Wall Street Suffers Its Worst Loss In Two Years Following CPI Data

NEW YORK CITY – On Tuesday, a broad sell-off sent US stocks tumbling after a stronger-than-expected inflation report dashed hopes that the Federal Reserve would relent and ease policy tightening in the coming months.

All three major U.S. stock indexes fell sharply, snapping four-day winning streaks and posting their biggest one-day percentage drops since June 2020, when the COVID-19 pandemic was in full swing.

Surging risk-off sentiment pushed every major sector into negative territory, with interest-rate-sensitive tech and tech-adjacent market leaders such as Apple Inc (AAPL.O), Microsoft Corp (MSFT.O), and Amazon.com Inc (AMZN.O) weighing the most heavily.

“(The sell-off) is not surprising given the rally leading up to the data,” said Paul Nolte, portfolio manager at Chicago-based Kingsview Asset Management.

The Labor Department’s consumer price index (CPI) came in above expectations, breaking a cooling trend and casting doubt on the Federal Reserve’s ability to ease up on interest rate hikes after September.

Core CPI, which strips out volatile food and energy prices, increased more than expected, rising to 6.3% from 5.9% in July.

The report points to “very persistent inflation and that means the Fed is going to remain engaged and raise rates,” Nolte added. “And that’s an anathema to equities.”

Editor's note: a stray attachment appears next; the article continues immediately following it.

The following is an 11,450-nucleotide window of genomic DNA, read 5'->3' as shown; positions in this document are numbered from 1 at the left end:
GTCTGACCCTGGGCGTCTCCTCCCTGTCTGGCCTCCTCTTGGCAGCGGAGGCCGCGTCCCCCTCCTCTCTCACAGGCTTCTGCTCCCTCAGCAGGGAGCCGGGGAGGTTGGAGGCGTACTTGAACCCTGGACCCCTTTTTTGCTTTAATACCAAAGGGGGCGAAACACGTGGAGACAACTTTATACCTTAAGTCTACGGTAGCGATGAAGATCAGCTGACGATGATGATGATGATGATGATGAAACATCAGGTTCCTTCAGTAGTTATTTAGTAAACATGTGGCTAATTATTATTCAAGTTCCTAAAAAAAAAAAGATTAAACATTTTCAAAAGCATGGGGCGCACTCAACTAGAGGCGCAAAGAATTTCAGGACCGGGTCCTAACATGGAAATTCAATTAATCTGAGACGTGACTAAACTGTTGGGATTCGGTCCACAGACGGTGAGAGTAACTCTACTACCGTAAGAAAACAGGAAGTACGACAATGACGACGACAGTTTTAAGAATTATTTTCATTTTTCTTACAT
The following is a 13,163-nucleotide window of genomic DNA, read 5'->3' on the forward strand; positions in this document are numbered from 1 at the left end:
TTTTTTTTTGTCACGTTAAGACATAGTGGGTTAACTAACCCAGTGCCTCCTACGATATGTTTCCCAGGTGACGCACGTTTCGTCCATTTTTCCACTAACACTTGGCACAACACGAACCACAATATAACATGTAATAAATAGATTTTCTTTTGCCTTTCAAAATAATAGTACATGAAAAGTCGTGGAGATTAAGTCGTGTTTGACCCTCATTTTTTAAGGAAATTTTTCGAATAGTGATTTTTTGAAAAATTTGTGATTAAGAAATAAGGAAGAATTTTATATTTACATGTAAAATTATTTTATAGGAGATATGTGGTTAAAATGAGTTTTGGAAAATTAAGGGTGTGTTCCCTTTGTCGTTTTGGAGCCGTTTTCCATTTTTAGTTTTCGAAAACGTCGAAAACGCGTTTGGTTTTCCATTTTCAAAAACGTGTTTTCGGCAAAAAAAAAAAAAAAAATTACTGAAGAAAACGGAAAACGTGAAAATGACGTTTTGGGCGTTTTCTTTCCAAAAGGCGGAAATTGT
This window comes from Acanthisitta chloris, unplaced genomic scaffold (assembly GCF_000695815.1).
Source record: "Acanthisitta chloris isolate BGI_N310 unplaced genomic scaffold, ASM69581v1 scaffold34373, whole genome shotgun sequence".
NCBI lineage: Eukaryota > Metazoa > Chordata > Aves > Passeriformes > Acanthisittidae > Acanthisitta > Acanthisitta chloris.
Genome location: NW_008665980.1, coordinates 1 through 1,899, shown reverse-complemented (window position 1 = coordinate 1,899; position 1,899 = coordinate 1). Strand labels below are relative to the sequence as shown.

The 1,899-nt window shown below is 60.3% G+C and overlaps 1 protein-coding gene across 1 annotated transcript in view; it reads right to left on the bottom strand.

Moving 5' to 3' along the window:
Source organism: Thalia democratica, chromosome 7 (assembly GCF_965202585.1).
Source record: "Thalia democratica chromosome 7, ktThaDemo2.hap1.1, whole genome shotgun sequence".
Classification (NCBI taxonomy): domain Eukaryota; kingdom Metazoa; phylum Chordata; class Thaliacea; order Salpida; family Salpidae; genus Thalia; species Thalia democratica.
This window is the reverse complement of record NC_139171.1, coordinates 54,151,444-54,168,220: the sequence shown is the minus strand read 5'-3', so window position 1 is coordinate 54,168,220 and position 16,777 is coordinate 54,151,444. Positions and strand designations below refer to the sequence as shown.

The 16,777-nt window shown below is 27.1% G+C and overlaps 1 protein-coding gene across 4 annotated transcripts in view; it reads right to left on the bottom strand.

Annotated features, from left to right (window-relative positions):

Financial markets have fully priced in an interest rate hike of at least 75 basis points at the conclusion of the FOMC’s policy meeting next week, with a 32% probability of a super-sized, full-percentage-point increase to the Fed funds target rate, according to CME’s FedWatch tool.

“The Fed has increased (interest rates) by three full percentage points in the last six months,” Nolte said. “We have not yet felt the full impact of all those increases. But we will feel it.”

“We are at recession’s doorstep.”

Worries persist that a prolonged period of policy tightening from the Fed could tip the economy over the brink of recession.

The inversion of yields on two- and 10-year Treasury notes, regarded as a red flag of impending recession, widened further.

The Dow Jones Industrial Average (.DJI) fell 1,276.37 points, or 3.94%, to 31,104.97, the S&P 500 (.SPX) lost 177.72 points, or 4.32%, to 3,932.69 and the Nasdaq Composite (.IXIC) dropped 632.84 points, or 5.16%, to 11,633.57.

All 11 major sectors of the S&P 500 ended the session deep in red territory.

Communications services (.SPLRCL), consumer discretionary (.SPLRCD) and tech (.SPLRCT) shares all plummeted more than 5%, while the tech subset semiconductor sector (.SOX) sank 6.2%.

Declining issues outnumbered advancing ones on the NYSE by a 7.76-to-1 ratio; on Nasdaq, a 3.64-to-1 ratio favored decliners.

The S&P 500 posted 1 new 52-week high and 16 new lows; the Nasdaq Composite recorded 29 new highs and 163 new lows.

Volume on U.S. exchanges was 11.58 billion shares, compared with the 10.33 billion average over the last 20 trading days. – NMH

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